The Israel Defense Forces had said after the deadly air-strike that many rockets had been launched from Qana. However, it changed its version on Monday.
The site was included in an IAF plan to strike at several buildings in proximity to a previous launching site. Similar strikes were carried out in the past. However, there were no rocket launches from Qana on the day of the strike.
Meanwhile, the Lebanese Red Cross workers reported on Monday that 28 bodies, 19 of them children, were removed from the rubble.
The count is lower than the some 60 bodies reported by news agencies, quoting Lebanese security officials. Survivors say 60 people were in the building at the time of the strike.
Additional bodies are expected to be found in rescue operations.
Elsewhere in southern Lebanon, 49 bodies were removed Monday from the ruins of buildings in ten villages. Medical sources in Lebanon say dozens more are buried in the rubble.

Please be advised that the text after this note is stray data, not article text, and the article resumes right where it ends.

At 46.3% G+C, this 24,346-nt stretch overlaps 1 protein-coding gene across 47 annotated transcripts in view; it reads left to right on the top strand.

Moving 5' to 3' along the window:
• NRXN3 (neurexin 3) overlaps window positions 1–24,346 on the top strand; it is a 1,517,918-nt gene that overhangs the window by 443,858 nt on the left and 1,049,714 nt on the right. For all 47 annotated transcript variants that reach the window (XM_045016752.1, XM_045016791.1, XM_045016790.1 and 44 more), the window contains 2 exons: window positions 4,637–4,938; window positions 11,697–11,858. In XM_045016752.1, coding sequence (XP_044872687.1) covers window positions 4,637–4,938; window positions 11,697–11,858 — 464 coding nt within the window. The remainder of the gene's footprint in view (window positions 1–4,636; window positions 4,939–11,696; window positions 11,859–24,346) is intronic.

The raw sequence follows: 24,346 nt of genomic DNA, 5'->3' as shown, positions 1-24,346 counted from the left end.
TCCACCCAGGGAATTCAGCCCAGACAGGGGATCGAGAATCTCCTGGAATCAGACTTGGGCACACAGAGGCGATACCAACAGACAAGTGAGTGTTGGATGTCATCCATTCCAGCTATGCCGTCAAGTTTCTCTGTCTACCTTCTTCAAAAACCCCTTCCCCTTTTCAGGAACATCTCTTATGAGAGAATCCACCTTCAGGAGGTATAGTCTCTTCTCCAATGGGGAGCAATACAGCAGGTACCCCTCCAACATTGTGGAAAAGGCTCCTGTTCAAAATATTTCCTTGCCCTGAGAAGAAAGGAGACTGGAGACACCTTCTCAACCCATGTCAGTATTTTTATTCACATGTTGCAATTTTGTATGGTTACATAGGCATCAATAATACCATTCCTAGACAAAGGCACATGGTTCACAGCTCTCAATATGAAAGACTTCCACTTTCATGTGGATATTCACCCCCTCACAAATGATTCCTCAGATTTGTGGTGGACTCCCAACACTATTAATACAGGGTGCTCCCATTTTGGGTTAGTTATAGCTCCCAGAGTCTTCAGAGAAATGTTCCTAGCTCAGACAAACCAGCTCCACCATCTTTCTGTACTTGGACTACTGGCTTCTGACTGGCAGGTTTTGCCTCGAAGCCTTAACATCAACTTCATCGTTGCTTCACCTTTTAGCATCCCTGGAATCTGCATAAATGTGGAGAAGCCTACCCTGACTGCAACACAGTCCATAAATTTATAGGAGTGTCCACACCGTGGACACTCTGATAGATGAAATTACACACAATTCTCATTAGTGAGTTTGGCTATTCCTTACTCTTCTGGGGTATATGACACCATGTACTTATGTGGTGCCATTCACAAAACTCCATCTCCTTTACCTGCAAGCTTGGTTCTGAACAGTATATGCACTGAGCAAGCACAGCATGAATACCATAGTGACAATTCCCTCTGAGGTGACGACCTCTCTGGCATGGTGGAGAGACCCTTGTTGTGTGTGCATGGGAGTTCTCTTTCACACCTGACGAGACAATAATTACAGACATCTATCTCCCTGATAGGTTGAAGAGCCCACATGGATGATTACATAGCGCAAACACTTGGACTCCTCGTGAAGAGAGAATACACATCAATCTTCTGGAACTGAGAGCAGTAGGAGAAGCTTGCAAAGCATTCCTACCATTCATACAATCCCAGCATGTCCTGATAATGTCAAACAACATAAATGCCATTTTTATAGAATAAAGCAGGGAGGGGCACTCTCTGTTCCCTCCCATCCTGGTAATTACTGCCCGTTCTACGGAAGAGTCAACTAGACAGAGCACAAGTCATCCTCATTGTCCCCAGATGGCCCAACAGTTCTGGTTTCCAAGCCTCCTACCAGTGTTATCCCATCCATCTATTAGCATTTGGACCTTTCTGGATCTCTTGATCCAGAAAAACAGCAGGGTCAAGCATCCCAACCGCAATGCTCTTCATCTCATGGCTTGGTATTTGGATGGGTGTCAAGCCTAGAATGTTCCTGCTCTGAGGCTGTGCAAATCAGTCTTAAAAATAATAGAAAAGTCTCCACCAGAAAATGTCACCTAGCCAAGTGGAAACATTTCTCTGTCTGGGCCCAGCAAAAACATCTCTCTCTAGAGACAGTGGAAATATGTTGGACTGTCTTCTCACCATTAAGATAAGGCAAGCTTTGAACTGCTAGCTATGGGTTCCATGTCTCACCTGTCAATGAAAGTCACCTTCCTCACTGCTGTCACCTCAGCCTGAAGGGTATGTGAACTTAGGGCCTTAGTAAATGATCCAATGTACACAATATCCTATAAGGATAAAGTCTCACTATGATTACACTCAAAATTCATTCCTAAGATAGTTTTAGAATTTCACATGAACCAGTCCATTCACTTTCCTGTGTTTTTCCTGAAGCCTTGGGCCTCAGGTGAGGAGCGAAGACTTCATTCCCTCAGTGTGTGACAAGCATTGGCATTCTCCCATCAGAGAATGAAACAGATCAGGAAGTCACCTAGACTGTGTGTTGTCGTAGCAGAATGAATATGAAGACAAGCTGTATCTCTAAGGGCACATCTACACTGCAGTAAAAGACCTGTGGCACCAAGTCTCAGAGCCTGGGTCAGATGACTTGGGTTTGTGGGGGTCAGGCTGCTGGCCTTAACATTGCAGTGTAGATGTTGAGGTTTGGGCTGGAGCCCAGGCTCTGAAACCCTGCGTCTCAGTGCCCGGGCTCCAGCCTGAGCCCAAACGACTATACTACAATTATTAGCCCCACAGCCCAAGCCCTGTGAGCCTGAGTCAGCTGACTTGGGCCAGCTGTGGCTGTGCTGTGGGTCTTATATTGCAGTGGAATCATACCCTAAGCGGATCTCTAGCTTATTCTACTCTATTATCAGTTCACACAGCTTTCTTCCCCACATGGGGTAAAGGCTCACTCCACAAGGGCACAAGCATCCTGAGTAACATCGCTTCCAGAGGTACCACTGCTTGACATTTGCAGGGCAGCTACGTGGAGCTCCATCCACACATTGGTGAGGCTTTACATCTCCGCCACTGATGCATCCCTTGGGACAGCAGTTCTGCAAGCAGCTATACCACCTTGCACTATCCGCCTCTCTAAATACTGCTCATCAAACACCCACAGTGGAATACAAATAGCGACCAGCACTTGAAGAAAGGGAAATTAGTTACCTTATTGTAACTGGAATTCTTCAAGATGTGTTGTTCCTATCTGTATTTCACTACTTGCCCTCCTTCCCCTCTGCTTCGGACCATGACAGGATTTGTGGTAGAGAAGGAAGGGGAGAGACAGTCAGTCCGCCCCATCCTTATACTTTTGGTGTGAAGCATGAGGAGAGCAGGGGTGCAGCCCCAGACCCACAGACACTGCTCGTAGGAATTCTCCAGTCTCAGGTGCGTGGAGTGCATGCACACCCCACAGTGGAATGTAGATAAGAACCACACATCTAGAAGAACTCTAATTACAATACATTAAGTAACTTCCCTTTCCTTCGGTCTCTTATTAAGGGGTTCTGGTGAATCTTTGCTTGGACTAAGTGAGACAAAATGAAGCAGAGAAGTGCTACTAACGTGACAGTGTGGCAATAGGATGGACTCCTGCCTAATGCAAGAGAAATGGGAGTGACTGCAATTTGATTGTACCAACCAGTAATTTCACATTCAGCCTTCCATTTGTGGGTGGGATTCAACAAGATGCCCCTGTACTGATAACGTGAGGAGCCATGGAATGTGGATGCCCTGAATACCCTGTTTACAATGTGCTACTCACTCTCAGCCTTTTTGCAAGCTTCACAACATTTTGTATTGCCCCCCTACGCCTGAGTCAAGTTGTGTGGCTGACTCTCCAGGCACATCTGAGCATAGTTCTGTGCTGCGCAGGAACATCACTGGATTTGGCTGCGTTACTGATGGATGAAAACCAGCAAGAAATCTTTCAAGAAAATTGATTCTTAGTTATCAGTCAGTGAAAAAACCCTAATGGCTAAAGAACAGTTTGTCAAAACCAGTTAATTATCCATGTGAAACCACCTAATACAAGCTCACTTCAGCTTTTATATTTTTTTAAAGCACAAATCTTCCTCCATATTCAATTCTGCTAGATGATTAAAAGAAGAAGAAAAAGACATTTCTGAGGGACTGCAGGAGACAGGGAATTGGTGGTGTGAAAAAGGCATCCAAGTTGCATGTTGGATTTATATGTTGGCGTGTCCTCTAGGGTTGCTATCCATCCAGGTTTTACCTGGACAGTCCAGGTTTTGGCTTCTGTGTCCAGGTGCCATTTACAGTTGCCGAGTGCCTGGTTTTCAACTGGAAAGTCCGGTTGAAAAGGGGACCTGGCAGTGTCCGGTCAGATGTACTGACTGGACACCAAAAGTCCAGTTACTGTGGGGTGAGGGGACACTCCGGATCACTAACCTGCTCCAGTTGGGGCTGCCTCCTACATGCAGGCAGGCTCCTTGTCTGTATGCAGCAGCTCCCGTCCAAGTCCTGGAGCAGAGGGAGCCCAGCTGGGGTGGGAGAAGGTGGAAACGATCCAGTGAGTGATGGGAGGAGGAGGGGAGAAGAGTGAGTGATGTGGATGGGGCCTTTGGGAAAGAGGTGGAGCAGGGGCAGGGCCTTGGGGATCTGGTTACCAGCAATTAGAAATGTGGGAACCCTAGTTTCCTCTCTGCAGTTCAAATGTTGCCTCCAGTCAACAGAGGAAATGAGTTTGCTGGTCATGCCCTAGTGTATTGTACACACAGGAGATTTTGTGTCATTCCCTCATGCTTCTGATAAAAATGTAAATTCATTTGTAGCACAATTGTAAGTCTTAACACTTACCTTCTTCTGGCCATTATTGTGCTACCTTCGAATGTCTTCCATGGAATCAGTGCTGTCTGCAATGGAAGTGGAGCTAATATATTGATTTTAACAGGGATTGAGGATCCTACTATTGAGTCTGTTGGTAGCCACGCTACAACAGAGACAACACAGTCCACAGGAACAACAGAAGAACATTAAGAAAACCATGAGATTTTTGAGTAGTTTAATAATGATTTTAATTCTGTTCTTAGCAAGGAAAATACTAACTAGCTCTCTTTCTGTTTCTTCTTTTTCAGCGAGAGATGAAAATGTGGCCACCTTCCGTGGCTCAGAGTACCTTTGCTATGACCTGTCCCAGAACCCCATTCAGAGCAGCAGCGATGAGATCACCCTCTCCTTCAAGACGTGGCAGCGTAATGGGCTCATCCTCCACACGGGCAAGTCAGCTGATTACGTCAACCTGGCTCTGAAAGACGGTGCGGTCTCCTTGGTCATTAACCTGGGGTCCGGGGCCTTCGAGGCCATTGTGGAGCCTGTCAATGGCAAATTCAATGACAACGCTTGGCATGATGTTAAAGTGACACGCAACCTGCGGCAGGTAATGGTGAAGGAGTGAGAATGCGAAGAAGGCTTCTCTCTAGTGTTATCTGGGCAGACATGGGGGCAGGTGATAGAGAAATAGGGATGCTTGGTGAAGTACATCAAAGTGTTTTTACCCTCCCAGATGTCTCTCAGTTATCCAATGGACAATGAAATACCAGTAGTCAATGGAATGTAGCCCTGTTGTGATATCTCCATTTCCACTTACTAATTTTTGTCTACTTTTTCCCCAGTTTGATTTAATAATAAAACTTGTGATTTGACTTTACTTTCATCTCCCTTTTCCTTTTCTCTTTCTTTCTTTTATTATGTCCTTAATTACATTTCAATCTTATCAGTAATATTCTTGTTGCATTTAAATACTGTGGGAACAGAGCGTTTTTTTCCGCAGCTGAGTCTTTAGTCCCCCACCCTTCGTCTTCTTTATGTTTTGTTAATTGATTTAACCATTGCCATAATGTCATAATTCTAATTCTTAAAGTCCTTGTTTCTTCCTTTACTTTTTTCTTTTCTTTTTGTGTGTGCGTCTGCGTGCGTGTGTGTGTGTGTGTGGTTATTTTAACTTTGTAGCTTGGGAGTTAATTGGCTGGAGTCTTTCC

IDF sources said the warning pamphlets the IAF disseminated to residents, calling on them to leave the area, were dropped several days before the strike, and not over the weekend.
The IAF does not have a way to verify whether villages have been vacated, or whether civilians remain hidden in bomb-shelters in locations otherwise believed to have been vacated, the sources said.
Paratroopers who fought in Bint Jbail last week said they noticed civilians hiding in the rubble while the fierce battle with Hezbollah militants was taking place.
The IDF account and those of survivors present contradictory versions of the Qana deaths. The IDF said that there is an unexplained gap of about seven hours between the IAF strike and the first report that the building had collapsed. Residents' accounts say only 10 minutes went by between the strike and the collapse.